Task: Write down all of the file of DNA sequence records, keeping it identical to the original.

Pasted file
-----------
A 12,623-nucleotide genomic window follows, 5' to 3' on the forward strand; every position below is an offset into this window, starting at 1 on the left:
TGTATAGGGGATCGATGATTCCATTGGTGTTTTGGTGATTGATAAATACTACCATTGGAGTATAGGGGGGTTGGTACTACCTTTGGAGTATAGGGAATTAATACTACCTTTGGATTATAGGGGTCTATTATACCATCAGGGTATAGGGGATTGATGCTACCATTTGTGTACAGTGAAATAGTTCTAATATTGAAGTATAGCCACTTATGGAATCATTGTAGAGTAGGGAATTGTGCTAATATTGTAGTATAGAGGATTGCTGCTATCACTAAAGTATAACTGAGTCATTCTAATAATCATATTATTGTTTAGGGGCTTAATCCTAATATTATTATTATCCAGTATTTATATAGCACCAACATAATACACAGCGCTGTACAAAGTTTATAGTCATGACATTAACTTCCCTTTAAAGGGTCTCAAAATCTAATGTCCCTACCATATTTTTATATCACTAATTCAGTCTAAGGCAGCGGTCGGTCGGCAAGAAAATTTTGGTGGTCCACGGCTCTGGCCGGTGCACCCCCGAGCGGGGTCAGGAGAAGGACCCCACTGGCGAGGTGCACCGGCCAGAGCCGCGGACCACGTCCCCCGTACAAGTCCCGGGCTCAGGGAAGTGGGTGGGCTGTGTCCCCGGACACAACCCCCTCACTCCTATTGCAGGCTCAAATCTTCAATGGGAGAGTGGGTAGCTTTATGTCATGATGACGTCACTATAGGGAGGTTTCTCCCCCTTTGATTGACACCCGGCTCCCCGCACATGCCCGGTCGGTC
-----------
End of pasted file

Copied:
A 12,623-nucleotide genomic window follows, 5' to 3' on the forward strand; every position below is an offset into this window, starting at 1 on the left:
TGTATAGGGGATCGATGATTCCATTGGTGTTTTGGTGATTGATAAATACTACCATTGGAGTATAGGGGGGTTGGTACTACCTTTGGAGTATAGGGAATTAATACTACCTTTGGATTATAGGGGTCTATTATACCATCAGGGTATAGGGGATTGATGCTACCATTTGTGTACAGTGAAATAGTTCTAATATTGAAGTATAGCCACTTATGGAATCATTGTAGAGTAGGGAATTGTGCTAATATTGTAGTATAGAGGATTGCTGCTATCACTAAAGTATAACTGAGTCATTCTAATAATCATATTATTGTTTAGGGGCTTAATCCTAATATTATTATTATCCAGTATTTATATAGCACCAACATAATACACAGCGCTGTACAAAGTTTATAGTCATGACATTAACTTCCCTTTAAAGGGTCTCAAAATCTAATGTCCCTACCATATTTTTATATCACTAATTCAGTCTAAGGCAGCGGTCGGTCGGCAAGAAAATTTTGGTGGTCCACGGCTCTGGCCGGTGCACCCCCGAGCGGGGTCAGGAGAAGGACCCCACTGGCGAGGTGCACCGGCCAGAGCCGCGGACCACGTCCCCCGTACAAGTCCCGGGCTCAGGGAAGTGGGTGGGCTGTGTCCCCGGACACAACCCCCTCACTCCTATTGCAGGCTCAAATCTTCAATGGGAGAGTGGGTAGCTTTATGTCATGATGACGTCACTATAGGGAGGTTTCTCCCCCTTTGATTGACACCCGGCTCCCCGCACATGCCCGGTCGGTC